Micromanaging our playingSeptember 26th, 2010
Control is essential if you want to achieve mastery in any field or activity.
You have a set desired outcome, you want to achieve that outcome, control gives you the tools to influence that outcome.
The problem is usually not with control but with too much control.
That’s because we all have a bit of the control freak within us. We think if we can control every aspect of our execution, we might have a better chance of achieving our goals. This need for control is especially pronounced in high stakes situations, such as when we want to master something as complex as the classical guitar.
There’s a term they use in the business world – micromanagement.
That’s what you do when you try to get into the details of your body functioning. You begin to micromanage your body.
When you dictate precisely to your fingers how they should play, which joint to move, in what order, how much follow-through to effect, you’re micromanaging your body. When you prescribe detailed instructions on how to hold the wrist, what angle to hold the hand, you’re also micromanaging your body.
You’ve already predetermined for your body how it should operate.
I believe we all have an innate body intelligence, that our body knows best what works for it and knows best how to optimize its inner workings.
When you micromanage it, you kill these natural instincts, you prevent your body from reaching its full potential, because you’ve preempted the need for it to discover those innate gifts.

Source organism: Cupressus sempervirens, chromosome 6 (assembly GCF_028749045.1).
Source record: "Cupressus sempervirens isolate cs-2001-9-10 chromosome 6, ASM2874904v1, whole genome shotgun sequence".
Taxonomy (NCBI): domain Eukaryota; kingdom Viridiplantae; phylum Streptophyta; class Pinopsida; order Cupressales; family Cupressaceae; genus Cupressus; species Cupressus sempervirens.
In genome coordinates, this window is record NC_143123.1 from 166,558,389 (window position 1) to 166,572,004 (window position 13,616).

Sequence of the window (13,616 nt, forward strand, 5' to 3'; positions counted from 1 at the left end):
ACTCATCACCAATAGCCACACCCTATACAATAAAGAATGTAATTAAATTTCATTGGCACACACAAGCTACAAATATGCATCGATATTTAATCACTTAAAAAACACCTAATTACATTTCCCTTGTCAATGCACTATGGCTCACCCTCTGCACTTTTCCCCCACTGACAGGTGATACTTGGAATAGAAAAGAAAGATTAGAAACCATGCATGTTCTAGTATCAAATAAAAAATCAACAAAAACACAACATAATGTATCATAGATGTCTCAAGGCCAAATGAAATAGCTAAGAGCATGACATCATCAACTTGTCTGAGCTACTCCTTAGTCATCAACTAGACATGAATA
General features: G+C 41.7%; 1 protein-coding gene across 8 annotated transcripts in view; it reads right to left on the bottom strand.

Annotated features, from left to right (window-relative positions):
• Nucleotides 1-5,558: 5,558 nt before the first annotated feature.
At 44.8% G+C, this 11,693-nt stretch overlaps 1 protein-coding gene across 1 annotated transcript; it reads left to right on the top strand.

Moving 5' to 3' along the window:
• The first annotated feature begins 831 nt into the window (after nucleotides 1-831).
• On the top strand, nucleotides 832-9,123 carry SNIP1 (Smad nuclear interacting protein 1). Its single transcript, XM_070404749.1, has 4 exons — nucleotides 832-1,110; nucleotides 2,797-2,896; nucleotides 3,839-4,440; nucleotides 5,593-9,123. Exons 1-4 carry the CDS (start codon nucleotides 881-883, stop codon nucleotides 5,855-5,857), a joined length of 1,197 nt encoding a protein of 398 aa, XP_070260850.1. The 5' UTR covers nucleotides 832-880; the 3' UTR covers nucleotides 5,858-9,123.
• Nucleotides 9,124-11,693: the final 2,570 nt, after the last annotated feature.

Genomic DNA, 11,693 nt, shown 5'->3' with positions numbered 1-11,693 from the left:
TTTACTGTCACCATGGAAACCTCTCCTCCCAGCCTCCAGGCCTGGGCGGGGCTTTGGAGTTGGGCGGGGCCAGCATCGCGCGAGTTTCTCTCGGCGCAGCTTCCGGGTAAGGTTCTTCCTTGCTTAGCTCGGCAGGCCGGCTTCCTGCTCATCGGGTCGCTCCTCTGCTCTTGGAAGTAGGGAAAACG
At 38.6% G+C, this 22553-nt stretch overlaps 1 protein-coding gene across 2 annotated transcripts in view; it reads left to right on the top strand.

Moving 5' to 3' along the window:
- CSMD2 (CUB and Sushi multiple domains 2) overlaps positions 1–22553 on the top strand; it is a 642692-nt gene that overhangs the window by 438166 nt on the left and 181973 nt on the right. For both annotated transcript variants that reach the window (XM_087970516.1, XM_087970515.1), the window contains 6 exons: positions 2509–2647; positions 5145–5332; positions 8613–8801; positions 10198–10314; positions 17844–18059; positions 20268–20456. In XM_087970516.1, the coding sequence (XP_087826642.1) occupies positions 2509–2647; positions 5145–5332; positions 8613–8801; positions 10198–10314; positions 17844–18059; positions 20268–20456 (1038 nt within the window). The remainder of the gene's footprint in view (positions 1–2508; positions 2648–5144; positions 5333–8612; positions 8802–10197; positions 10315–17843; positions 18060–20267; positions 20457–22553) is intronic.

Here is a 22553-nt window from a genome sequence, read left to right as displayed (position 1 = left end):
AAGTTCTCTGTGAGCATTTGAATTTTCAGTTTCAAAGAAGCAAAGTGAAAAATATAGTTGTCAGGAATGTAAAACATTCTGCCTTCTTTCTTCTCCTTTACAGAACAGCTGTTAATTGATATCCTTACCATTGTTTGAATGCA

Much the same thing happens in the business world. When you micromanage your subordinates, you kill their natural initiative and creativity, because you’ve preempted the need for them to think for themselves. You end up with a bunch of yes-guys who think their only job is to follow your orders precisely, and not much else.
Ironically, one of the things you lose when you try to control your body by micromanaging it is control itself.
Micromanaging your movements by enforcing a fixed system of playing on your body usually goes against the natural grain in your body. It creates conflict in the body. As a result, you’re much less likely to achieve control because you’re so constricted with tension.
So why do we still micromanage?
The answer is trust.
You don’t trust your body to perform its functions properly, so you think you can do better by giving it precise instructions on how to do it.
It comes back to the question of body intelligence.
Is there such a thing as body intelligence?
I’ll let two observations answer that question.
First, if you have an itch, no one can scratch it for you. Only you know where the itch is.
Second, I have yet to see one documented case of a baby teaching himself or herself to walk by following precise instructions on how to do it.